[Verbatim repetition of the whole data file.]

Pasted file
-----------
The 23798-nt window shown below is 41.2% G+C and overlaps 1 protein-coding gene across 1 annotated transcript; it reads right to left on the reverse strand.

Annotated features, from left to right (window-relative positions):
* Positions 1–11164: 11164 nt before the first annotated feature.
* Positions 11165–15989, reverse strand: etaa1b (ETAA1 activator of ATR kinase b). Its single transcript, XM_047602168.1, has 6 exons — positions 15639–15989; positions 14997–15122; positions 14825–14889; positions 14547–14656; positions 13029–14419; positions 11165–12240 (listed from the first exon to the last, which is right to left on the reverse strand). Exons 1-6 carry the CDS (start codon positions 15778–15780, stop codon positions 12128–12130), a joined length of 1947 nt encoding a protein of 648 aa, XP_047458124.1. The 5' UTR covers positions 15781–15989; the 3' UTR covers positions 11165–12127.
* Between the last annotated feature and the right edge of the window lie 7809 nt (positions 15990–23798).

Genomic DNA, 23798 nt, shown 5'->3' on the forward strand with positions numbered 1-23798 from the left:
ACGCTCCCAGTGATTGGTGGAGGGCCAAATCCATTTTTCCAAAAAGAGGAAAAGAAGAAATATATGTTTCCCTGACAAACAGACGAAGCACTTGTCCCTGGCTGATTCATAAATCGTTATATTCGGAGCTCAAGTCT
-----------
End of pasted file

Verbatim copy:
The 23798-nt window shown below is 41.2% G+C and overlaps 1 protein-coding gene across 1 annotated transcript; it reads right to left on the reverse strand.

Annotated features, from left to right (window-relative positions):
* Positions 1–11164: 11164 nt before the first annotated feature.
* Positions 11165–15989, reverse strand: etaa1b (ETAA1 activator of ATR kinase b). Its single transcript, XM_047602168.1, has 6 exons — positions 15639–15989; positions 14997–15122; positions 14825–14889; positions 14547–14656; positions 13029–14419; positions 11165–12240 (listed from the first exon to the last, which is right to left on the reverse strand). Exons 1-6 carry the CDS (start codon positions 15778–15780, stop codon positions 12128–12130), a joined length of 1947 nt encoding a protein of 648 aa, XP_047458124.1. The 5' UTR covers positions 15781–15989; the 3' UTR covers positions 11165–12127.
* Between the last annotated feature and the right edge of the window lie 7809 nt (positions 15990–23798).

Genomic DNA, 23798 nt, shown 5'->3' on the forward strand with positions numbered 1-23798 from the left:
ACGCTCCCAGTGATTGGTGGAGGGCCAAATCCATTTTTCCAAAAAGAGGAAAAGAAGAAATATATGTTTCCCTGACAAACAGACGAAGCACTTGTCCCTGGCTGATTCATAAATCGTTATATTCGGAGCTCAAGTCT